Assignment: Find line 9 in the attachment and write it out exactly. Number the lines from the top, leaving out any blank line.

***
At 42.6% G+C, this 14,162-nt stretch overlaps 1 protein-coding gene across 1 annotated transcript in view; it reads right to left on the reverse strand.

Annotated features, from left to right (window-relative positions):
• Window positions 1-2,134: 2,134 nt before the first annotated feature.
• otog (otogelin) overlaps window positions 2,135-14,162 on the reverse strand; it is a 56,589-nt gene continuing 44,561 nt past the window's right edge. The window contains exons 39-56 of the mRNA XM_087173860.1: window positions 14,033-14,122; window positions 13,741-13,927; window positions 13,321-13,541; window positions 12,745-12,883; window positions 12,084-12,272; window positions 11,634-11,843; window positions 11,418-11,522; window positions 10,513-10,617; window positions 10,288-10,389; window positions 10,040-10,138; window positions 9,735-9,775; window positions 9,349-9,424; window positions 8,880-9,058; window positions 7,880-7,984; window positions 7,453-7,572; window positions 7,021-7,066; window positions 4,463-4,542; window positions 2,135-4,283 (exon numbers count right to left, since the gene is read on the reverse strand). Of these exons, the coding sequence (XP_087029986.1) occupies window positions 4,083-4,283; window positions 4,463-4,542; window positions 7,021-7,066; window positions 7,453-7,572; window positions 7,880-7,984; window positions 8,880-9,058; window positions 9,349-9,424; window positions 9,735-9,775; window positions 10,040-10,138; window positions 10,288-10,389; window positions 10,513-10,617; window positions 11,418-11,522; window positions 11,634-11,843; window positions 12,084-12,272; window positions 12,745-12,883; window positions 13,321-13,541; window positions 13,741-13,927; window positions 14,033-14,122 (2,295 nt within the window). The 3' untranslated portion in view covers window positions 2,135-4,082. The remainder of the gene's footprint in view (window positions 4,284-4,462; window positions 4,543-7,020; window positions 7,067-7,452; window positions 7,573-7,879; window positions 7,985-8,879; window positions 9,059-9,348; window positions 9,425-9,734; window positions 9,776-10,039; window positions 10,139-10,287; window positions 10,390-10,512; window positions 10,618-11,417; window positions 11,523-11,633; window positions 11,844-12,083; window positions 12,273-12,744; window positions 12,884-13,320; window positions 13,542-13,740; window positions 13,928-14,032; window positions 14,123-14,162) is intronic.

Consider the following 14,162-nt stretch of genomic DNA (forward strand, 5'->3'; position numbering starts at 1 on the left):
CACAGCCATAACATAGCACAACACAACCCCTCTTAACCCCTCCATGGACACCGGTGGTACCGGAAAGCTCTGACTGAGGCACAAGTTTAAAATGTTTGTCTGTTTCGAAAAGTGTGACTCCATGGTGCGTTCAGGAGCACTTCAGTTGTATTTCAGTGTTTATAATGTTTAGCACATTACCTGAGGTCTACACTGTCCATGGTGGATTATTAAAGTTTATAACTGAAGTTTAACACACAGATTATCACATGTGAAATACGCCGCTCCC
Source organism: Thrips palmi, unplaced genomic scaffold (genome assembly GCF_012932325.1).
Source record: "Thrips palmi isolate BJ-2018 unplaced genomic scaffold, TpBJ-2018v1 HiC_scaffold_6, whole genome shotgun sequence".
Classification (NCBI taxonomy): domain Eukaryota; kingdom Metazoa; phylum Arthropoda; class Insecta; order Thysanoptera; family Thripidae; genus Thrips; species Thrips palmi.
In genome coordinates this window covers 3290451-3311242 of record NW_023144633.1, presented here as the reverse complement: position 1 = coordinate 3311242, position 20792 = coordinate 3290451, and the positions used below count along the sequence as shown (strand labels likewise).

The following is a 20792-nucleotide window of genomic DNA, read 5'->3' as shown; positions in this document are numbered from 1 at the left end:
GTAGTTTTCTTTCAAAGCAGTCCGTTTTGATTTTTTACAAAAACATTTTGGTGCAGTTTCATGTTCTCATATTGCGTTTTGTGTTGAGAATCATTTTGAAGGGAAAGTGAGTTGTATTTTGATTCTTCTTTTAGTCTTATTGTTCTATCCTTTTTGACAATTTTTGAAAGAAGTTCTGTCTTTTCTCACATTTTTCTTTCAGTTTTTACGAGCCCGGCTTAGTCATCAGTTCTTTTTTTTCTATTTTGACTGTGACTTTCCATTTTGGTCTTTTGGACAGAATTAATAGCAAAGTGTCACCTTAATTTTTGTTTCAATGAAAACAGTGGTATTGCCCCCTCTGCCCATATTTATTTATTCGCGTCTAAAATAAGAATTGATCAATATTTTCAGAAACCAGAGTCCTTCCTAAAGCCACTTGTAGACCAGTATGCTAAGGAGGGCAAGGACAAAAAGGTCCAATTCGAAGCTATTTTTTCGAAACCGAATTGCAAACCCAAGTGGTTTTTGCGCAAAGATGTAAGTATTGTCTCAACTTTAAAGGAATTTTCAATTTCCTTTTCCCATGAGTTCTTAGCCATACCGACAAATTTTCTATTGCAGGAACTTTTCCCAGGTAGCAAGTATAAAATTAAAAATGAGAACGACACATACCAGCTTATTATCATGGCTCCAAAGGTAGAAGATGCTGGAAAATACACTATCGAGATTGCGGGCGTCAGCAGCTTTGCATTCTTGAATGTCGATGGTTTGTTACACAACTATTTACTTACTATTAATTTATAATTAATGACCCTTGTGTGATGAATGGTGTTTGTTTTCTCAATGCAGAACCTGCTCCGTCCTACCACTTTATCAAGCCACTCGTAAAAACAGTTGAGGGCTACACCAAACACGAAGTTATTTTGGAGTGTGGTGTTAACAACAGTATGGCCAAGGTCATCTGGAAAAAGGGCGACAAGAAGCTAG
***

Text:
Classification (NCBI taxonomy): domain Eukaryota; kingdom Metazoa; phylum Arthropoda; class Insecta; order Thysanoptera; family Thripidae; genus Thrips; species Thrips palmi.